Sea scooters are a good way to use, but are they dangerous?

Accessories for your car abound, but what about your boat? On the water, many people dive to enjoy the underwater world. And some divers use underwater sea scooters to move faster in the sea.

Sea scooters are far less bulky than personal watercraft. You don’t sit on a sea scooter, but hold it between your hands while it pulls you through the water. What are the other advantages of sea scooters, are they safe and what models are available?

Why would you need a underwater sea scooter?

Sea scooters, also known as electric kickboard, are useful for new divers who do not yet have enough stamina for constant pedaling underwater. Sea scooters are also helpful vehicles for technical divers who need to carry extra equipment. Although using a sea scooter is faster than swimming the old-fashioned way, even the most powerful sea scooters can only go about 5 mph.

This is because they use the battery and propeller system instead of a motor. Depending on the size of the scooter, the battery can last 60 to 150 hours.

Is underwater sea scooter dangerous?

According to Deeper Blue, underwater sea scooter has some safety risks. These include the negative effects of ascending too quickly from a deep dive or being too far from the dive site or shore.

Getting ‘the bends’ or an arterial gas embolism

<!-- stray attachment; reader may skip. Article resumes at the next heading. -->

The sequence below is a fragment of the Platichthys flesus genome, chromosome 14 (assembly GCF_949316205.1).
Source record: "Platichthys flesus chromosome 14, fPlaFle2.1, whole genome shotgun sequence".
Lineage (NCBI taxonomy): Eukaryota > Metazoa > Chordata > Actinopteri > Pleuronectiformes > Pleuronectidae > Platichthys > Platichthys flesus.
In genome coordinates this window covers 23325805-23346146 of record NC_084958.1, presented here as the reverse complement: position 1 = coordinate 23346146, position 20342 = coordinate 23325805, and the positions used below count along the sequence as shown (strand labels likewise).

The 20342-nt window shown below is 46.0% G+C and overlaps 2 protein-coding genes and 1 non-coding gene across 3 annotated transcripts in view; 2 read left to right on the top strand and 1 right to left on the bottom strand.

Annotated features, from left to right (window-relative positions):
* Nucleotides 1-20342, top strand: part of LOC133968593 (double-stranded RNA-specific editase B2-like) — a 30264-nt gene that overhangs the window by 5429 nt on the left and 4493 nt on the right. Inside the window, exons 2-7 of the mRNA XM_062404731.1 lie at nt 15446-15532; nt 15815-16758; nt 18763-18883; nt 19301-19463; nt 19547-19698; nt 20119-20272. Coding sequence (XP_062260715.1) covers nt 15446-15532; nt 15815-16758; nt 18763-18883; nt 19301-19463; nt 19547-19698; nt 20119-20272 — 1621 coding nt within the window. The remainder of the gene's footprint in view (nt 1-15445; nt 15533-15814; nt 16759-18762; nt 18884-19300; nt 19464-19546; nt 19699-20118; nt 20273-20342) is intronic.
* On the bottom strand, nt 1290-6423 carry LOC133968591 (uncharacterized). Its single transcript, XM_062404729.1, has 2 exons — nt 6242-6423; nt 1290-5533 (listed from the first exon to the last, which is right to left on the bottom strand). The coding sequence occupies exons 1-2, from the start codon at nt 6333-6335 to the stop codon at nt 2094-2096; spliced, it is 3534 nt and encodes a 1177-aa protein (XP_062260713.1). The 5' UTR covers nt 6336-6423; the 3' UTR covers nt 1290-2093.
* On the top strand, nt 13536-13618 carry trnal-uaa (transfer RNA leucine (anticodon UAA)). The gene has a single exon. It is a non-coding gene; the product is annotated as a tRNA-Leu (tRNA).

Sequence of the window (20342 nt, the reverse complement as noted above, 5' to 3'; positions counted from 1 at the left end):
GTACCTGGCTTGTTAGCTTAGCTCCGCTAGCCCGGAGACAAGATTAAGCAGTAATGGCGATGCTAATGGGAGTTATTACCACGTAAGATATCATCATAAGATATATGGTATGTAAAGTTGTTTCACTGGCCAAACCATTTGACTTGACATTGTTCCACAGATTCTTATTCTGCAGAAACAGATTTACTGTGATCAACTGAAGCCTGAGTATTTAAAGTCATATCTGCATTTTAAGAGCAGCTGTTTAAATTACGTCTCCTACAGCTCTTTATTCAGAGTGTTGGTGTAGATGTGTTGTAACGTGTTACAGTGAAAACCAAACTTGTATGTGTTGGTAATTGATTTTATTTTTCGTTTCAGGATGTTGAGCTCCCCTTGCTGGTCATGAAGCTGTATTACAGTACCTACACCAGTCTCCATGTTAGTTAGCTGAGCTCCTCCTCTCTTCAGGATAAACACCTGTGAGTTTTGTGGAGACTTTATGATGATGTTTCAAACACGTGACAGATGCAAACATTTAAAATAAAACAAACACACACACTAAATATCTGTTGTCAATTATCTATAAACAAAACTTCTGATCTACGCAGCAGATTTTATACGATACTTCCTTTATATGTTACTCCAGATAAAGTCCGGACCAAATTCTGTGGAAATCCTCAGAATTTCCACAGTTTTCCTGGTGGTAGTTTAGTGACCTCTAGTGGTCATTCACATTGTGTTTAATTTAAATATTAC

One of the biggest risks is moving toward the water’s surface too quickly from a deep dive.

“A rapid rise could cause the onset of decompression sickness (DCS) or an arterial gas embolism (AGE),” the site warns. “The rapid change in pressure could lead to equalization problems, even a broken eardrum. Just pointing the DPV straight up or down could create the same impact.”

DCS is commonly known as “the bends.” The condition causes nitrogen bubbles to form in the blood and body tissue, Merck Manual reports. Mild symptoms include joint and muscle pain.

But in severe cases, “symptoms may be similar to those of stroke or can include numbness, tingling, arm or leg weakness, unsteadiness, vertigo (spinning), difficulty breathing, and chest pain,” Merck explains. This type of DCS can be deadly.

Another danger is getting too far away from the dive site. If a diver is traveling fast on a Sea-Scooter, they can get far away without realizing it, especially underwater. This poses a twofold risk: first, they could get lost. Second, they could be stranded if the scooter runs out of power.

“If you go underwater for half an hour straight from shore on a shore dive, you could be two miles or more from shore,” explains Deeper Blue. “A commonly used rule of thumb is the rule of thirds. Use 1/3 of your DPV power when moving away from the starting point and 1/3 for the way back. The rest is a safety level.”


So while sea scooters can be a handy diving accessory, users should use them responsibly so as not to ascend too quickly or stray too far from the shore or dive site.

What types of sea scooters are there?

Mankeel W7 adopts a new integrated design, light and small appearance, smooth surface, which is in line with the surface of the water, make it move smoothly in the water, also convenient to carry, the diving depth is up to 50m, so you can fully enjoy the diverse underwater scenery. You can move freely in the water world even if you are not a good swimmer.

The long battery life after each full charge is up to 60 minutes, and the fully waterproof IP68 removable battery design is also convenient for replacing the battery or recharging it.

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